There’s much to appreciate about a medical doctor with a good bedside manner, one who possesses the ability to deliver difficult truths in a clear, kind, compassionate manner. Sadly, not every doctor possesses this ability, nor does every pastor.

In our current cultural climate, some pastors seem quick to sound the alarm regarding a perceived theological crisis yet are void of clarity and charity in their presentation. While perhaps justified in their engagement, the approach often serves to provoke rather than educate. In an age of pervasive untruth, I’m indebted to those who have and continue to faithfully “contend for the faith that was once for all delivered to the saints” (Jude 3).

Is it possible to proclaim convictions boldly and engage difficult truths without a hint of hostility or conceit?

Perhaps we should consider the wisdom set forth in James 1:19 as a starting point:

“Know this, by beloved brothers: let every person be quick to hear, slow to speak, slow to anger; for the anger of man does not produce the righteousness of God.”

This passage gives God’s under shepherds at least three lines of real help:

1. Let every pastor be quick to hear.

Like a physician in an exam room, pastors must ask questions and attentively listen to the response. What was said? What wasn’t said? Imagine a doctor refusing to listen and offering a diagnosis without considering the patient’s symptoms.

Sadly, a lack of attentive listening also seems pervasive among pastors. Brothers and sisters in Christ are speaking, but the meaning of the message is often lost in communication limbo between the speaker’s mouth and the listener’s ear.

The solution is not to speak louder, but to listen more attentively. Are you speaking the same language as your listener(s)? English may be your shared tongue, but you may not speak the same language.

Consider that both speaker and listener bring context, presupposition and definition to the conversation. Are you conversing with a shared meaning? A wise pastor will take the time to listen well, ask clarifying questions and demonstrate an earnest desire to hear genuinely.

2. Let every pastor be slow to speak.

Once a doctor is prepared to diagnose and prescribe treatment, he or she will speak. A doctor possessing a good bedside manner will communicate the information with the best interests of the patient in mind and in an understandable way. Confusion does nothing to calm or cure a sick patient.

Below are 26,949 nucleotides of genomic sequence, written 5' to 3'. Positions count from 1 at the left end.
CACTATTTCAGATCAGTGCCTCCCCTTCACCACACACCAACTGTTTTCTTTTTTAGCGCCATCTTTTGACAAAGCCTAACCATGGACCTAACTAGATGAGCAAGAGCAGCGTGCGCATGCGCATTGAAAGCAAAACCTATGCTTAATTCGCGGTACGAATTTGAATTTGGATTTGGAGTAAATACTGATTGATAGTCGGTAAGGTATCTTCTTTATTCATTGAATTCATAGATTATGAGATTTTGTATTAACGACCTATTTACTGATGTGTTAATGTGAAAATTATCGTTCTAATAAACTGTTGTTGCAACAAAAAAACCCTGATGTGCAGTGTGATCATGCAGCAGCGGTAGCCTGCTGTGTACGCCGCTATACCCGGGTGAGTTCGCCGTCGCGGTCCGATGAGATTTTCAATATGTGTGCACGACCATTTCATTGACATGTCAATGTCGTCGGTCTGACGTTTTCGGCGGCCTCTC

In the same way, pastors are called to speak. We must listen well and at the appropriate time speak because God has spoken. Our words must stem from God’s Word. However, if our message is to be heard, it must be spoken from a heart of love and in a language in which the listener can understand. As the apostle Paul writes, “If I speak in the tongues of men and of angels, but have not love, I am a noisy gong or a clanging cymbal” (1 Cor. 13:1).

Noisy gongs and clanging cymbals seem to permeate the current evangelical landscape. Many appear to believe the gospel, and affirm sound doctrine, yet are choosing to bludgeon with a sword instead of more gently using a heartfelt surgical scalpel in communication.

While either approach may pain an unrepentant heart, one serves to harm, but the other aims to heal. Yes, your tweet or sermon soundbite may be true, but is it right? James would (rightly) have us think before we speak.

3. Let every pastor be slow to anger.

The call of every physician is to avoid harm. The aim is to diagnose, treat, and heal. A doctor cannot bring about healing without a a proper diagnosis. The same holds true for pastors.

There’s a reason James addressed our ears over our tongues when he wrote “be quick to hear, slow to speak, slow to anger.” We must be swift to hear God’s Word, but slow to speak our own words, slow to become sinfully angry. While Scripture doesn’t prohibit anger, it must be slow to rise.

The opposite seems most pervasive today.

Evidence of anger permeates every aspect our current cultural climate, including the church. The political left is angry with the political right and vice versa. Pastors are angry with church members, and church members are angry with pastors. How much of what angers us stems less from a pursuit of righteousness and more from a failure to communicate carefully and righteously?

If the righteousness of God is our aim, and I pray it is, the anger of man isn’t the answer. James’ words are vital for us.

Mind Your Words, Mind Your Tone

Like a good doctor, pastors must strive to present difficult truths in a clear, kind, compassionate manner. May we guard against our tendency to allow the tone of our message from hindering the truth from being heard.